The restrictions will resume at 6 a.m. Monday, July 18.

The prohibitions are based on the last digit of the license place. For example, vehicles with a last digit of 1 or 2 may not enter the downtown area on Mondays. Today the prohibited digits are 9 and 0.

The prohibited areas is large, ranging from the Circunvalación on the south and east to La Uruca n the west
and Calle Blanco on the north. The fine for getting caught
is 41,098 colons or about $82. The prohibited period is from 6 a.m. to 7 p.m.

Traffic officials have another reason. They will be using many of the officers that enforce the law downtown elsewhere to handle vacation traffic.

The downtown traffic prohibition probably is the best enforced law in the land. Officers of the Policía de Tránsito have been stationed on every corner of the main downtown streets. The also make surprise sweeps of lesser-used roads to catch those trying to sneak into the city.

Because San Pedro is not under the restriction, neighbors who live in the east end of the restricted area sometimes try to sneak out to there.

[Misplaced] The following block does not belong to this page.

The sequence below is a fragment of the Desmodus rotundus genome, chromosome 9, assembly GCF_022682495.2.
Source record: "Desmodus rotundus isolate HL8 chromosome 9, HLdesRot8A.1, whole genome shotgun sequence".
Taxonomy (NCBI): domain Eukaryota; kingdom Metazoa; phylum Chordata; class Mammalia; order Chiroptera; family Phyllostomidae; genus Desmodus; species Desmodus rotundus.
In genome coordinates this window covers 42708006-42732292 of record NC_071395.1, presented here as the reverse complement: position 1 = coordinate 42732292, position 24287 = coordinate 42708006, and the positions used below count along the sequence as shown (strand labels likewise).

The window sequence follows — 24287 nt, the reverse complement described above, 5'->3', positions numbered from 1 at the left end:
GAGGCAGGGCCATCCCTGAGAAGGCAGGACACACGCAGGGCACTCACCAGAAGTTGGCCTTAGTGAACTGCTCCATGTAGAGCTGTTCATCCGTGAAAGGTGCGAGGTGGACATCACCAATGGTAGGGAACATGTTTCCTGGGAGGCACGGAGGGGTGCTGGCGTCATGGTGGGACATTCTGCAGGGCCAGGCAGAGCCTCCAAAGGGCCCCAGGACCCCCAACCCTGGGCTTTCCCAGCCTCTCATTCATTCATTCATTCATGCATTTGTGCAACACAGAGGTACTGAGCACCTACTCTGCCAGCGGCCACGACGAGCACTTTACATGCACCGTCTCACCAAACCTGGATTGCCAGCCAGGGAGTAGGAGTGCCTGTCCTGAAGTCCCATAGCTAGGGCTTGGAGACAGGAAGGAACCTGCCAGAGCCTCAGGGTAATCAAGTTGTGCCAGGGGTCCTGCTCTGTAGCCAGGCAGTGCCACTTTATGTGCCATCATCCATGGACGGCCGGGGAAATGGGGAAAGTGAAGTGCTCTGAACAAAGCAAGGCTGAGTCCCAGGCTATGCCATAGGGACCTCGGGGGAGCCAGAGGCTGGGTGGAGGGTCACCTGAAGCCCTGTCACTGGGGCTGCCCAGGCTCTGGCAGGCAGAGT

Traffic police are aware of this temptation, and periodically arrive in force in the vicinity of Mall San Pedro to catch transgressors just  few hundred yards from the  limits.

This little lizard makes a great, talkative companion
Although I am a city dweller, I am not entirely deprived of Nature’s other creatures.  There is a gecko in my bedroom.  I have seen him only once – when I was closing my bedroom window against the impending rain.  My bedroom has a sliding window with a screen. There he was, scrambling between the window and the screen to escape the prison I was about to make.  I welcomed him in, and quick as a wink, he was behind my bookcase.

Each night when I turn off the light and settle for sleep he chirps three times to me from behind the bookcase and in response I say, “Good night, Cutie Pie.”  The silly name just came out the first night, something evidently from my long ago childhood.  But last night his chirps came from closer to the door.  I think he is leaving.

I also found a cockroach lying on his back in my bathroom.  Cockroaches are not cutie pies.  I really don’t like them, but after living in New York and knowing they are prehistoric, I have learned not to throw a fit when I see one.  They only show up in my bathroom, and I like to believe they are really palmetto bugs that have flown in through the only porthole window that a flying creature could blunder into. 

I briefly wondered if geckos tackle roaches, dismissed the thought and helped the roach to its final rest.